You know about Shangri-La, right?
My concept of it was mostly formed by context... "That house was like Shangri-La" or some concept of a utopian place. I never knew what Shangri-La was in reality, but had the idea that it was a idyllic dwelling or plot of land, filled with pleasures and conveniences and luxury; sort of a hedonistic wonderland.
Then, at 4am the other morning, I was feeding Alec and stumbled upon a documentary on PBS about the real Shangri-La. Archaeologists were searching through ancient hand-dug caves cut into sides of cliffs where people used to live, worship their gods and bury their dead. Skulls, skeletons, artifacts, altars, and manuscripts of ancient texts were found and photographed to be further studied. It was an amazing find.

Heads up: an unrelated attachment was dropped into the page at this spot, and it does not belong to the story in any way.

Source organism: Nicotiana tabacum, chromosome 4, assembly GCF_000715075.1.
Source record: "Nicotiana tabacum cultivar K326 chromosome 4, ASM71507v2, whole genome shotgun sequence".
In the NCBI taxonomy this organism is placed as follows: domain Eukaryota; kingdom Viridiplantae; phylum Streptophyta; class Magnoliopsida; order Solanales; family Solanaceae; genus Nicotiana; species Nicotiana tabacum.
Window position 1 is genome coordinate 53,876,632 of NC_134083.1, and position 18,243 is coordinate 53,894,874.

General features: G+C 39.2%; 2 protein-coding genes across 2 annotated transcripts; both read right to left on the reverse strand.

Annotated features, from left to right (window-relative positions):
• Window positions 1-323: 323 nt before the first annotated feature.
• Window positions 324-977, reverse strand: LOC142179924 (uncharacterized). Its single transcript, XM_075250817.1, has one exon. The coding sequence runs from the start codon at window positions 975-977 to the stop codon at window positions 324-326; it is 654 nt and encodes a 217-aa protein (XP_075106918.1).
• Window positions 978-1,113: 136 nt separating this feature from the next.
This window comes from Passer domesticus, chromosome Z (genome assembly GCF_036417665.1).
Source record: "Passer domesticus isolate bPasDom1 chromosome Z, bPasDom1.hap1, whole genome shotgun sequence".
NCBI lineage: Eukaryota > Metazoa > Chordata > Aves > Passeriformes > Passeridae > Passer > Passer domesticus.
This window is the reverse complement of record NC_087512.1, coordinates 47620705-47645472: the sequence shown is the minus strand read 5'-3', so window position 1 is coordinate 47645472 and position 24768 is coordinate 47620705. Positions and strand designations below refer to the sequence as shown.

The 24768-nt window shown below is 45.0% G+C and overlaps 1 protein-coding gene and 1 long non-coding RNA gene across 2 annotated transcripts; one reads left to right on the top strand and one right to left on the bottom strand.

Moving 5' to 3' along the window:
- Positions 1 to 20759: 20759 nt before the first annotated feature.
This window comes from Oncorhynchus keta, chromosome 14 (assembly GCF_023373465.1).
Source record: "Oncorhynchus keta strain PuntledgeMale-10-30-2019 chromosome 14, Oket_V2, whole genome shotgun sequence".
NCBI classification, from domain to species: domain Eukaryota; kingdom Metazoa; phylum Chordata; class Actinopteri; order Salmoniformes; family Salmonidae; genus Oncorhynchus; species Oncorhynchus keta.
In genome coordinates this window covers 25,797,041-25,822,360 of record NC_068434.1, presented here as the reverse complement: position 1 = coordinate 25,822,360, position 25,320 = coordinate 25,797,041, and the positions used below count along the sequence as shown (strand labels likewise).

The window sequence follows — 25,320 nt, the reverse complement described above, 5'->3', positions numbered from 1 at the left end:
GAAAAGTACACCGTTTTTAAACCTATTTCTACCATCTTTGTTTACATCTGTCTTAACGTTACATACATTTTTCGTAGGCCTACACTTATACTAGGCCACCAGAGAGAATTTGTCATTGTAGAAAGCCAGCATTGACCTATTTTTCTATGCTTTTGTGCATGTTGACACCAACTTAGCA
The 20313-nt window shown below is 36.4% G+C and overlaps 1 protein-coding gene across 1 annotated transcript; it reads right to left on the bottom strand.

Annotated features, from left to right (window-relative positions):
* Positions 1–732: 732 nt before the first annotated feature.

It turns out that Shangri-La went through a fairly difficult transition in history, and I am not doing it a bit of justice here. But the main idea, the point that struck me so hard that early morning, was that the luxury of Shangri-La was being able to use metal not for weapons, but for implements to help harvest their crops.
The utopia was safety and serenity and plenty, not riches or extravagance or gluttony. It was about not living in fear. It was about enjoying peace and being able to do something as simple as feed their children.
I really liked that and thought about it's joyful simplicity all weekend.